Known as the geographic center of the contiguous 48 states, Kansas’ open windswept landscape is right in the heart of the Great Plains. When Abraham Lincoln signed the Homestead Act in 1862, settlers flocked to the state for the160 acres of free land given to those willing to claim it. Americans looking to stake their claim on a new life, thriving agriculture and giant whitetails have been flocking to Kansas ever since.
Dubbed America's "breadbasket," Kansas produces more wheat than any other state. Incredible cattle and corn production round out the state's other top, income-producing commodities. Yet, there's one more crop Kansas is known for: sunflowers. The Sunflower State's farms, fields, wild prairies and roadsides are painted yellow and crimson by sunflowers.
In Southwest Kansas, the Cimarron National Grassland preserves 100,000 acres of beautiful prairie. This is not a docile place. Remote and windy, the grassland tests your endurance and skills. Thunderstorms can be seen far away on the horizon, but still create surprise. The landscape is much the way it was when settlers heading west traversed the area. You can still see the swales left by Conestoga wagons from a time long past. Kansas also offers over 5 million acres of forest. Maybe a little unexpected for a prairie state, forestland is mostly found in the eastern third of the state. These timbered landscapes provide exceptional habitat for thriving wildlife.
Grasslands, winding river and creek bottoms, sloughs and thickets teach us what Kansas is all about. Broad, free country features plenty of open space to build momentum and hit adventure hard. Waking up on a cool, crisp morning before sunrise with high hopes of spotting a buck of a lifetime cruising bedding areas and food sources is a consistent occurrence each fall.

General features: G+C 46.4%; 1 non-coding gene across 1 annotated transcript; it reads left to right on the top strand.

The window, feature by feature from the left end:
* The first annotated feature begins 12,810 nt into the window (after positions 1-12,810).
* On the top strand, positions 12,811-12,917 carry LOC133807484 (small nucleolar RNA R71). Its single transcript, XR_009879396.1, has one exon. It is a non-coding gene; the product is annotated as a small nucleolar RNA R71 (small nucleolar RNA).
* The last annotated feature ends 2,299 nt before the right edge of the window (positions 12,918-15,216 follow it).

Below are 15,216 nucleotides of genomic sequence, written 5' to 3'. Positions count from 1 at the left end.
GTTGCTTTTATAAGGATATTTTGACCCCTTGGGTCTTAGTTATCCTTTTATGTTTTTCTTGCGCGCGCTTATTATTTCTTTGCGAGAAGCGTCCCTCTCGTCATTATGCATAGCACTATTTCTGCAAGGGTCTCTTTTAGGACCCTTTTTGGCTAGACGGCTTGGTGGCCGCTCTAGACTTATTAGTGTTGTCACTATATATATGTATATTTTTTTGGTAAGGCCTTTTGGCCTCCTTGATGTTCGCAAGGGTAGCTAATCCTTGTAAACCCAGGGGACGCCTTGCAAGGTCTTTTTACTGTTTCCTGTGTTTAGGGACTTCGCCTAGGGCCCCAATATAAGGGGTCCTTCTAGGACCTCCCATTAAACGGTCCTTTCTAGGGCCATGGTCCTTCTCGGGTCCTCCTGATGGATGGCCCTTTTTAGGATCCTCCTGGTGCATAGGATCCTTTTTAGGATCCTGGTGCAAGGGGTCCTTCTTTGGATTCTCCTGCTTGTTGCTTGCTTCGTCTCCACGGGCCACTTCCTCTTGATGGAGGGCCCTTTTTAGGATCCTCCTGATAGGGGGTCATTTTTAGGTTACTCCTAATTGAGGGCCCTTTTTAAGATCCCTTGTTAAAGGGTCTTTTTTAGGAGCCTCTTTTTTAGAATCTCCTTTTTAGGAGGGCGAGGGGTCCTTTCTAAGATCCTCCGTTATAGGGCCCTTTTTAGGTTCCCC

Hunters in the western portion of the state often find themselves choosing between a big whitetail or big mule deer. This diversity adds to the attraction Kansas offers. Patiently ducking behind tall-grass cover and glassing along edges of streams and hills can pay off big out here. Miles hiked with strategic movements and calculated decision-making can become hunting stories shared around the dinner table or at hunt camp for years to come.
Fort Riley just east of Topeka on I-70 accommodates one of Kansas' only wild elk herds, while pronghorn roam the state's western counties. Both elk and pronghorn hunts in Kansas are draw-hunts. Grassy fields are also prime pheasant, dove, predator and other game hunting territory.